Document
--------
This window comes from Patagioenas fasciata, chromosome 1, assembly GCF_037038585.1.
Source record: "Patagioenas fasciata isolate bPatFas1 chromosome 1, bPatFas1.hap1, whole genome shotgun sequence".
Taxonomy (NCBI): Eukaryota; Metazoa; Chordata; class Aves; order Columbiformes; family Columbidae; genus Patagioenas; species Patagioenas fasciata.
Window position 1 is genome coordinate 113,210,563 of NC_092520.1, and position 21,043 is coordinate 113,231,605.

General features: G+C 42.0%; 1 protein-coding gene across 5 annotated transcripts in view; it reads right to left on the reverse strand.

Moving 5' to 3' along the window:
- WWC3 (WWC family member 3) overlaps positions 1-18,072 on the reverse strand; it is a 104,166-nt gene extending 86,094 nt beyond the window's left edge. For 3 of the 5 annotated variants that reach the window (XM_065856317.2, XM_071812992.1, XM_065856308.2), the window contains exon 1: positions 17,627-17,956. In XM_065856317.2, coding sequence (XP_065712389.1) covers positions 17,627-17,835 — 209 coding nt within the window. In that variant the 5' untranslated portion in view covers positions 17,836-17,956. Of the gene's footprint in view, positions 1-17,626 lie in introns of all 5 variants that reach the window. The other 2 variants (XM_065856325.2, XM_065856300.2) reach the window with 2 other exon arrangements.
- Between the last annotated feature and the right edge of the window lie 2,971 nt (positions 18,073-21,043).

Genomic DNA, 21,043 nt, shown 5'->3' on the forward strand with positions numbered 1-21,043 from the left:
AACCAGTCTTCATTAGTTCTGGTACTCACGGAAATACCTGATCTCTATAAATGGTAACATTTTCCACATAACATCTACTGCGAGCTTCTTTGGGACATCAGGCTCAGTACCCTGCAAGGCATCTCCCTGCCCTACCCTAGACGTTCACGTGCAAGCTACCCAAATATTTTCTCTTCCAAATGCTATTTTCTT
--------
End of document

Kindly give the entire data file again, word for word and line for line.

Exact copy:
This window comes from Patagioenas fasciata, chromosome 1, assembly GCF_037038585.1.
Source record: "Patagioenas fasciata isolate bPatFas1 chromosome 1, bPatFas1.hap1, whole genome shotgun sequence".
Taxonomy (NCBI): Eukaryota; Metazoa; Chordata; class Aves; order Columbiformes; family Columbidae; genus Patagioenas; species Patagioenas fasciata.
Window position 1 is genome coordinate 113,210,563 of NC_092520.1, and position 21,043 is coordinate 113,231,605.

General features: G+C 42.0%; 1 protein-coding gene across 5 annotated transcripts in view; it reads right to left on the reverse strand.

Moving 5' to 3' along the window:
- WWC3 (WWC family member 3) overlaps positions 1-18,072 on the reverse strand; it is a 104,166-nt gene extending 86,094 nt beyond the window's left edge. For 3 of the 5 annotated variants that reach the window (XM_065856317.2, XM_071812992.1, XM_065856308.2), the window contains exon 1: positions 17,627-17,956. In XM_065856317.2, coding sequence (XP_065712389.1) covers positions 17,627-17,835 — 209 coding nt within the window. In that variant the 5' untranslated portion in view covers positions 17,836-17,956. Of the gene's footprint in view, positions 1-17,626 lie in introns of all 5 variants that reach the window. The other 2 variants (XM_065856325.2, XM_065856300.2) reach the window with 2 other exon arrangements.
- Between the last annotated feature and the right edge of the window lie 2,971 nt (positions 18,073-21,043).

Genomic DNA, 21,043 nt, shown 5'->3' on the forward strand with positions numbered 1-21,043 from the left:
AACCAGTCTTCATTAGTTCTGGTACTCACGGAAATACCTGATCTCTATAAATGGTAACATTTTCCACATAACATCTACTGCGAGCTTCTTTGGGACATCAGGCTCAGTACCCTGCAAGGCATCTCCCTGCCCTACCCTAGACGTTCACGTGCAAGCTACCCAAATATTTTCTCTTCCAAATGCTATTTTCTT